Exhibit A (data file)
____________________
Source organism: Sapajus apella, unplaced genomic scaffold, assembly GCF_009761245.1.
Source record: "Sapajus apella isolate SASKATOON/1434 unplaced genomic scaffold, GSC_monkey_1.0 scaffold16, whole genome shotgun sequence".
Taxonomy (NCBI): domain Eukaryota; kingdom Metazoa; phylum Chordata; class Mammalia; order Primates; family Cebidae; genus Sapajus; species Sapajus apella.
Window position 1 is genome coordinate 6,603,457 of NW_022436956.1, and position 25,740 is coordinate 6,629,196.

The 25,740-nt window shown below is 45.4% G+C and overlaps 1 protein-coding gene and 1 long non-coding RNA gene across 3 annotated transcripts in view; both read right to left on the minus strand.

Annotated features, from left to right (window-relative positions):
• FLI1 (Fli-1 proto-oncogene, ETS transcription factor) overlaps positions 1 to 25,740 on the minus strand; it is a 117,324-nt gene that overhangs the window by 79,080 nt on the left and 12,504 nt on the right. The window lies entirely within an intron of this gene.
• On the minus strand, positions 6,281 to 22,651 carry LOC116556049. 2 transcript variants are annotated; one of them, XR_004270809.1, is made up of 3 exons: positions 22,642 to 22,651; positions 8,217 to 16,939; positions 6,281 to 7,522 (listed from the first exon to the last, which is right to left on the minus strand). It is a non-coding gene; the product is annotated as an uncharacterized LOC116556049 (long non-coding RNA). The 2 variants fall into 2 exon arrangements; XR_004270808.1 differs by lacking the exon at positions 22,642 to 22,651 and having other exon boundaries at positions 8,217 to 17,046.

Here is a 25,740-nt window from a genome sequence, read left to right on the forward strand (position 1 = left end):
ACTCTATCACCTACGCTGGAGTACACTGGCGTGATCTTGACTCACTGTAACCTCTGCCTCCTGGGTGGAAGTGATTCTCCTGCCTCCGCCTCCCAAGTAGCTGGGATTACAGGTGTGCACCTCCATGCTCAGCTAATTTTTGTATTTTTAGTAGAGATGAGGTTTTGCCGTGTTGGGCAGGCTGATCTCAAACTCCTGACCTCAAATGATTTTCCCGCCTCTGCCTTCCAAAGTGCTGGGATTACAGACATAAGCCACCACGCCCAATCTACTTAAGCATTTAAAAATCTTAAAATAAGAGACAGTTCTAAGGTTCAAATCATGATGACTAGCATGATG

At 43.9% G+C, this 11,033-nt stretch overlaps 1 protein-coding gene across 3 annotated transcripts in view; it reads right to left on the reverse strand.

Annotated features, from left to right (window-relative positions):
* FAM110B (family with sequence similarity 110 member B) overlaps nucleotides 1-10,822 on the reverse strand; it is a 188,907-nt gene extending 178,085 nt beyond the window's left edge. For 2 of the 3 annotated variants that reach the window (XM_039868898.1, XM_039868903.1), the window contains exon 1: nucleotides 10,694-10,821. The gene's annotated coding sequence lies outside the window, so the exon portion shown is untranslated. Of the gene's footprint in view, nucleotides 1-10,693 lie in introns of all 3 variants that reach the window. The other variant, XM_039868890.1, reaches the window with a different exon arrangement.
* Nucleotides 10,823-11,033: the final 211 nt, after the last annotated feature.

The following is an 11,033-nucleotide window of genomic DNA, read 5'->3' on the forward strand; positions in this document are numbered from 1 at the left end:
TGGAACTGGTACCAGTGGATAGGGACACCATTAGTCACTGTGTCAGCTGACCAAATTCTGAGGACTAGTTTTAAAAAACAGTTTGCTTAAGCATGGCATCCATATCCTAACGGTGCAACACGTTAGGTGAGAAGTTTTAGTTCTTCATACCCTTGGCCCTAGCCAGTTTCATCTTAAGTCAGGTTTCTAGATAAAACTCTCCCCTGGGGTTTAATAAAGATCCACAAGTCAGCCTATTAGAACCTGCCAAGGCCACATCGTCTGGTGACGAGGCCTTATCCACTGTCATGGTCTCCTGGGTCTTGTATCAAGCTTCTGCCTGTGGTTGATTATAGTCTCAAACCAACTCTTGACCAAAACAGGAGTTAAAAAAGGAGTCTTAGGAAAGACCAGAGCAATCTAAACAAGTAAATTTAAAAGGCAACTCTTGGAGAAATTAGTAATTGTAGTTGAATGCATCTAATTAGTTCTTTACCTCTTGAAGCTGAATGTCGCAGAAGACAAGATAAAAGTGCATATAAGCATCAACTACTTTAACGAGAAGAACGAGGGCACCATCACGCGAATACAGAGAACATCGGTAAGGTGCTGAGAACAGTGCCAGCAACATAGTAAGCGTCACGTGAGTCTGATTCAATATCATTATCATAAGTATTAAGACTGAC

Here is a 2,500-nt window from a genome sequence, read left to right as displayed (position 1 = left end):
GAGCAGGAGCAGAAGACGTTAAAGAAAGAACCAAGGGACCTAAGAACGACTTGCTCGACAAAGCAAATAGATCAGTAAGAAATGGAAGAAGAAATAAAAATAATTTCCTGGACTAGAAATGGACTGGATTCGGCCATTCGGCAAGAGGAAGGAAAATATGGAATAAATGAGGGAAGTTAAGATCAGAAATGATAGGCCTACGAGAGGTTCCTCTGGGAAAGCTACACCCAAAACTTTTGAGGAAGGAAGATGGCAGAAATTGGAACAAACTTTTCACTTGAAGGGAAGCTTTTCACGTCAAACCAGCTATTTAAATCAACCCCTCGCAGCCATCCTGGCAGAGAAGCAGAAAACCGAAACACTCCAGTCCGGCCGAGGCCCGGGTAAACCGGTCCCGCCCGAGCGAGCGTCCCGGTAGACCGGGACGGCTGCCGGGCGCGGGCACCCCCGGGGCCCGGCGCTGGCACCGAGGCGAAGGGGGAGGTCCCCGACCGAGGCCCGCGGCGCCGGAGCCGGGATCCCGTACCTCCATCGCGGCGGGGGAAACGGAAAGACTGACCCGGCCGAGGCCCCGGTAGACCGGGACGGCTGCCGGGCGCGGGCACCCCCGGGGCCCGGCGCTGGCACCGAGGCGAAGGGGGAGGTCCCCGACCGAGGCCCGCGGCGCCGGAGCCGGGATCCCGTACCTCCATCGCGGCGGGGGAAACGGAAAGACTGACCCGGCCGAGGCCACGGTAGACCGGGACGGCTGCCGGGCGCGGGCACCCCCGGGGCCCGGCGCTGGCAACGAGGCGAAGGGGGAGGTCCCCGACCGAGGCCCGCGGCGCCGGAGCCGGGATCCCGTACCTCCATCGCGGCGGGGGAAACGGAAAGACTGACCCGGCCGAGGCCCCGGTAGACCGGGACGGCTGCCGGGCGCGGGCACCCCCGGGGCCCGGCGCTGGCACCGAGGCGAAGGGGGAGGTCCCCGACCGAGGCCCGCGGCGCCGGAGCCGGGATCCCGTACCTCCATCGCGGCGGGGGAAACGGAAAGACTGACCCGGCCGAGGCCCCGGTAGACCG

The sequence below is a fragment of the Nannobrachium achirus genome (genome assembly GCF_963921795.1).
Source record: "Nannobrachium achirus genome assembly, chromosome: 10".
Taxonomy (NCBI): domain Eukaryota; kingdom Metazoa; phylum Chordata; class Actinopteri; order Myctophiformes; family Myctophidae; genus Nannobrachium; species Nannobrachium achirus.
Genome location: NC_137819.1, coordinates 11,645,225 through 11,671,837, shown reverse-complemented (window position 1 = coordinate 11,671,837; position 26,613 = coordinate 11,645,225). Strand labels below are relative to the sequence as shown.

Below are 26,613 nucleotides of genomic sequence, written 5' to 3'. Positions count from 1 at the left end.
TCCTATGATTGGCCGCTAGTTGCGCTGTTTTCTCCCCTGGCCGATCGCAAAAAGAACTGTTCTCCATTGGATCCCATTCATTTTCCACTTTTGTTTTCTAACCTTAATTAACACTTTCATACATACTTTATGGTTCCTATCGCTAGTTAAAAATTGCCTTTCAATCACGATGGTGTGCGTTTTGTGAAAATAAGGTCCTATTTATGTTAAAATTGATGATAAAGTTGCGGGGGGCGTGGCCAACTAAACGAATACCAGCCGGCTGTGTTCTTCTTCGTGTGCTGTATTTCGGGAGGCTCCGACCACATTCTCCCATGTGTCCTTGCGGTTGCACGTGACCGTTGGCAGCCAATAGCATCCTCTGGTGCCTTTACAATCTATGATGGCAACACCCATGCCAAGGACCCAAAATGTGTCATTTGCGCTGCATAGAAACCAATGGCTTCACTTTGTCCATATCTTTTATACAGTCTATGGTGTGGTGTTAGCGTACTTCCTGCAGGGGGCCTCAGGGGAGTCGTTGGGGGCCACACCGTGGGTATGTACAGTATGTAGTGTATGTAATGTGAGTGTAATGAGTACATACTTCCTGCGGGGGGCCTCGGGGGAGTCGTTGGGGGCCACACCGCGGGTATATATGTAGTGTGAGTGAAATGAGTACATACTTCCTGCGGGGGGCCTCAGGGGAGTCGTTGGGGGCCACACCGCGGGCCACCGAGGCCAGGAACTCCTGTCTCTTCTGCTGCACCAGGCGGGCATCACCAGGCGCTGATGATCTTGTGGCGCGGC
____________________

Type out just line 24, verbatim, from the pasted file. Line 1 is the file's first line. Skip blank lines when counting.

TCCTATGATTGGCCGCTAGTTGCGCTGTTTTCTCCCCTGGCCGATCGCAAAAAGAACTGTTCTCCATTGGATCCCATTCATTTTCCACTTTTGTTTTCTAACCTTAATTAACACTTTCATACATACTTTATGGTTCCTATCGCTAGTTAAAAATTGCCTTTCAATCACGATGGTGTGCGTTTTGTGAAAATAAGGTCCTATTTATGTTAAAATTGATGATAAAGTTGCGGGGGGCGTGGCCAACTAAACGAATACCAGCCGGCTGTGTTCTTCTTCGTGTGCTGTATTTCGGGAGGCTCCGACCACATTCTCCCATGTGTCCTTGCGGTTGCACGTGACCGTTGGCAGCCAATAGCATCCTCTGGTGCCTTTACAATCTATGATGGCAACACCCATGCCAAGGACCCAAAATGTGTCATTTGCGCTGCATAGAAACCAATGGCTTCACTTTGTCCATATCTTTTATACAGTCTATGGTGTGGTGTTAGCGTACTTCCTGCAGGGGGCCTCAGGGGAGTCGTTGGGGGCCACACCGTGGGTATGTACAGTATGTAGTGTATGTAATGTGAGTGTAATGAGTACATACTTCCTGCGGGGGGCCTCGGGGGAGTCGTTGGGGGCCACACCGCGGGTATATATGTAGTGTGAGTGAAATGAGTACATACTTCCTGCGGGGGGCCTCAGGGGAGTCGTTGGGGGCCACACCGCGGGCCACCGAGGCCAGGAACTCCTGTCTCTTCTGCTGCACCAGGCGGGCATCACCAGGCGCTGATGATCTTGTGGCGCGGC